Considerations for Digital Assignments

Image of the handout on considerations for digital assignments

My colleague in the Center for Educational Resources, Reid Sczerba, and I often consult with faculty who are looking for alternative assignments to the traditional research paper. Examples of such assignments include oral presentations, digital and print poster presentations, virtual exhibitions, using timelines and mapping tools to explore temporal and spatial relationships, blogging, creating videos or podcasts, and building web pages or websites.

Reid, who is a graphic designer and multimedia specialist, put together a handy chart to help faculty think about these assignments in advance of a face-to-face consultation with us. A PDF version of this handout is available for your convenience. The text from the chart is reprinted below.

Learning objectives
♦ Have you determined your learning objectives for this assignment? Deciding what you would like your students to learn or be able to do helps to frame the parameters of your assignment. http://www.cer.jhu.edu/ii/InnovInstruct-BP_learning-objectives.pdf

Type of assignment
♦Will there be analysis and interpretation of a topic or topics to produce a text-based and/or visual-based project? Consider alternatives to a traditional research paper.
http://ii.library.jhu.edu/2016/04/08/lunch-and-learn-alternatives-to-the-research-paper/
♦Will there be a need to document objects or materials for a catalog, exhibition, or repository? Defining meaningful metadata and the characteristics of research materials will be important considerations.

Access and visibility
♦Will you want the students’ work to be made open to the public, seen just at JHU, or shared only with the class? Decide up front whether to have students’ work be public or private in order to get their consent and choose the best platform for access.
♦ Will they be working with copyrighted materials? The fair use section of the Copyright Act may provide some latitude, but not all educational uses are fair use. http://www.arl.org/focus-areas/copyright-ip

Collaboration
♦Will you want students to work collaboratively as a class, in small groups, or individually?
Group work has many benefits but there are challenges for assessment and in ensuring that students do their fair share of the work.
http://www.cer.jhu.edu/ii/InnovInstruct-BP_MakingGroupProjectsWork.pdf
♦ Will you want the students’ work to be visible to others in the class or private to themselves or their group?
Consider adding a peer review component to the assignment to help the students think critically about their work.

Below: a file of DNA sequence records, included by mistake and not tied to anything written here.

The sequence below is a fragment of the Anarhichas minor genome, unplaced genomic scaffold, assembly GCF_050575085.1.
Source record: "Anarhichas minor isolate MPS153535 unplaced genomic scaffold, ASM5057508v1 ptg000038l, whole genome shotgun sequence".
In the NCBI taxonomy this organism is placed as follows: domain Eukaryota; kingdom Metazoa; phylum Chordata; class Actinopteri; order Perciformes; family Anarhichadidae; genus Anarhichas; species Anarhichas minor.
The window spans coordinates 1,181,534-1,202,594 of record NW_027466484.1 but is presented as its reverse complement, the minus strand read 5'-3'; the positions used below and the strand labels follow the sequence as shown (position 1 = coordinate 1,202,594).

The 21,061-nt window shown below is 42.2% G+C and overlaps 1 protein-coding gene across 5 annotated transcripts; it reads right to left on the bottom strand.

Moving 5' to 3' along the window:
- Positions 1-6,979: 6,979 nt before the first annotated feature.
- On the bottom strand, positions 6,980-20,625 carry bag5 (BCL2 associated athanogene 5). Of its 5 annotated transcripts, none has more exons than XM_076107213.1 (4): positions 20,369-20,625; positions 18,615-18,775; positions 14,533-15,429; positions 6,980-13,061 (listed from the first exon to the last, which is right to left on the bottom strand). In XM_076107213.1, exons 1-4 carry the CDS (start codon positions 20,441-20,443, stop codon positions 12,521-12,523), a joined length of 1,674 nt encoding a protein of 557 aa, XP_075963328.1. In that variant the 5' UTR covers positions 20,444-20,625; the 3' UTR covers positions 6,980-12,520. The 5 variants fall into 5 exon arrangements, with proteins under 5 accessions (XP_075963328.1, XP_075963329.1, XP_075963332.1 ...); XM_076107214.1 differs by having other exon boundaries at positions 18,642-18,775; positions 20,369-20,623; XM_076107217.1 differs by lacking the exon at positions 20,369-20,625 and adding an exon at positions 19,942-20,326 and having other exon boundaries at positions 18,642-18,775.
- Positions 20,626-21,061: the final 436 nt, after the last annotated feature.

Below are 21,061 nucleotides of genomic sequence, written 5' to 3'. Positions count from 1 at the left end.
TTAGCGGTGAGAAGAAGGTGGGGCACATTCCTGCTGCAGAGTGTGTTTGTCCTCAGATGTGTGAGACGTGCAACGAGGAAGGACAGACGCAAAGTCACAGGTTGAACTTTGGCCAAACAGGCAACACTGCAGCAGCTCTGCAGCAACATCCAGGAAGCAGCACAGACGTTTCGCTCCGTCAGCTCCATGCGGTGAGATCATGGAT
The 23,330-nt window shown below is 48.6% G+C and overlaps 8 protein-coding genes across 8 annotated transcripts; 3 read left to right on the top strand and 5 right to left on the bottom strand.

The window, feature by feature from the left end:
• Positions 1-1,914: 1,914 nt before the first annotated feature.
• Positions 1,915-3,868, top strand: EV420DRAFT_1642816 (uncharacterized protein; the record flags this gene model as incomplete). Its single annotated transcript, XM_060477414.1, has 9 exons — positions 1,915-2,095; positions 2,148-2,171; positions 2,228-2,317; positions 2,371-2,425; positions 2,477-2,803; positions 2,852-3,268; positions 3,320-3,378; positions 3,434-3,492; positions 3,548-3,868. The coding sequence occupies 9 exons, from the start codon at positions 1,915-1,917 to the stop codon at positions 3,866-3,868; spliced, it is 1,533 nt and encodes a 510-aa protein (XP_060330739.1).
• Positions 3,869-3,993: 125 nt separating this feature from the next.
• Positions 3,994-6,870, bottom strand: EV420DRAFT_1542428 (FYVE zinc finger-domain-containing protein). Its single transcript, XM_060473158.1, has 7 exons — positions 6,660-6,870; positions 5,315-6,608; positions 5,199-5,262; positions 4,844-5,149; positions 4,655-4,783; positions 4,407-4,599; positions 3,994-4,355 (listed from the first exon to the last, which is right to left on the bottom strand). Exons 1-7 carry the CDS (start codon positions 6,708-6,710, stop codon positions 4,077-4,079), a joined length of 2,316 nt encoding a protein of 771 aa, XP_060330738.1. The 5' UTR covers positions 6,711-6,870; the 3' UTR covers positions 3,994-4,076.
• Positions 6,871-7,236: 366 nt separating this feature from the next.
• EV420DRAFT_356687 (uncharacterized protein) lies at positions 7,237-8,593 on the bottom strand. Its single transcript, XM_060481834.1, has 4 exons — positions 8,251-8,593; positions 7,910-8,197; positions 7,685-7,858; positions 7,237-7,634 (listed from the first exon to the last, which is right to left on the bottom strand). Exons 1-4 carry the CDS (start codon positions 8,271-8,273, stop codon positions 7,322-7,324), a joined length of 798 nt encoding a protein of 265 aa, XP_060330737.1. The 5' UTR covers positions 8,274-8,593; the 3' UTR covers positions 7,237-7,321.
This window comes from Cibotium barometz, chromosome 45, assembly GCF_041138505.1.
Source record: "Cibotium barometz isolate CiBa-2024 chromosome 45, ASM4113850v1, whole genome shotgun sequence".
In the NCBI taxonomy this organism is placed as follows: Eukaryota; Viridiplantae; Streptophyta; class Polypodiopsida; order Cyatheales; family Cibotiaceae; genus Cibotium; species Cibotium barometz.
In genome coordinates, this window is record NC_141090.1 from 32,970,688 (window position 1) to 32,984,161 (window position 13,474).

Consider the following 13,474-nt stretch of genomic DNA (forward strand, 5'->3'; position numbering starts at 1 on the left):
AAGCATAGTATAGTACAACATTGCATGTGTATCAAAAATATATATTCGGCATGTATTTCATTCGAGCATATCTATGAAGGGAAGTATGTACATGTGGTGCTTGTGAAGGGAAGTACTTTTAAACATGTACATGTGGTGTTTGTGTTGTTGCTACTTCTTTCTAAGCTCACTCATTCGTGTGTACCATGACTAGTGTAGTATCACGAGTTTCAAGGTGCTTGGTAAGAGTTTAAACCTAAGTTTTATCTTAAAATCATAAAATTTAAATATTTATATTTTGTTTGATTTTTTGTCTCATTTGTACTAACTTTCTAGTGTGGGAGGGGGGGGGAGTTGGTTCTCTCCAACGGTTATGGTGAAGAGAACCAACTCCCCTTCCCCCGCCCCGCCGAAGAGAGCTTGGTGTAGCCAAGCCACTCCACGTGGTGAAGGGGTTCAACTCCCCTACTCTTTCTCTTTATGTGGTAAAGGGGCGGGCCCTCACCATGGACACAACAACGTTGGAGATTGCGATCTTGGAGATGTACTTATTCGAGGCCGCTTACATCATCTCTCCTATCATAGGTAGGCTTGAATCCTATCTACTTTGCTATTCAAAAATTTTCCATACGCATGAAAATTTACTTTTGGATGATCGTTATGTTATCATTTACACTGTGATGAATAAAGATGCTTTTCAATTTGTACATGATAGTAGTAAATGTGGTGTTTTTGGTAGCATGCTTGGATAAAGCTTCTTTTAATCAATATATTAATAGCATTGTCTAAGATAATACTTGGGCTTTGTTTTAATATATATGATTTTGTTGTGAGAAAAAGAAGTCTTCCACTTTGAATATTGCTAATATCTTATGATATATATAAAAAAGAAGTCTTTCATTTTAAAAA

http://www.cer.jhu.edu/ii/InnovInstruct-Ped_peerinstruction.pdf

Format
♦ Will you want your students to have a choice of media to express their research or will all students use the same solution?
An open-ended choice of format could allow students to play to their strengths, leading to creativity. On the other hand, too many choices can be daunting for some, and it may be challenging to assess different projects equally.
♦ What would be the ideal presentation of the student’s work?

• spatially arranged content (mapping, exhibition)
• temporally arranged content (timeline)
• narrative (website, blog)
• oral presentation
• visual presentation (poster, video)

Formats for digital assignments are not limited to this list. More than one approach can be used if the result fulfills the learning objectives for the assignment.

Some of the solutions that we have recommended to faculty in the past are OmekaOmeka NeatlineTimeline JSPanopto (JHU), Reveal (JHU), Google tools (Google SitesGoogle Maps, Google Docs), Voicethread (JHU), and WordPress.

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Reid Sczerba, Multimedia Development Specialist
Center for Educational Resources

Macie Hall, Senior Instructional Designer
Center for Educational Resources

Image source: Image of the handout created by Reid Sczerba

Creative Student Assignments: Poster Projects

Looking for a final course project for your students that might give them an authentic learning experience – building skills they can use in their post-college careers? Think about a poster assignment.

For STEM career-path students, poster sessions are certain to be a part of their futures. Increasingly, those in Humanities and Social Sciences are finding that poster sessions are being seen in their professional/academic conferences. Posters and similar presentation approaches are becoming part of business (including non-profit) practice as well.

Student presenting at a poster session.

Credit: NASA/GSFC/Becky Strauss

Poster projects can be designed to foster student research, writing, and presentation skills as well as pushing them to think visually. If having students print out their final product for presentation is too costly and/or space for a poster session is limited, students can present electronically. In fact, the easiest way to create a poster is to use a size-customized (e.g., 48”x36”) PowerPoint or Keynote slide, so presenting on a large screen to a class is feasible and cost effective.

You will want to provide students with specific objectives as well as concrete instructions, and, preferably, a few checkpoint deadlines along the way. Fortunately there are many online resources and guides for poster creators.  Here are three (if you have other sources, please share in the comments section):

SUNY at Buffalo Libraries – Designing Effective Posters
A collaborative effort hosted at NCSU: Creating Effective Poster Presentations
This one combines short videos and text in an introduction to Poster Design, especially good for layout and design elements.

There are many more, as well as YouTube and Vimeo video tutorials.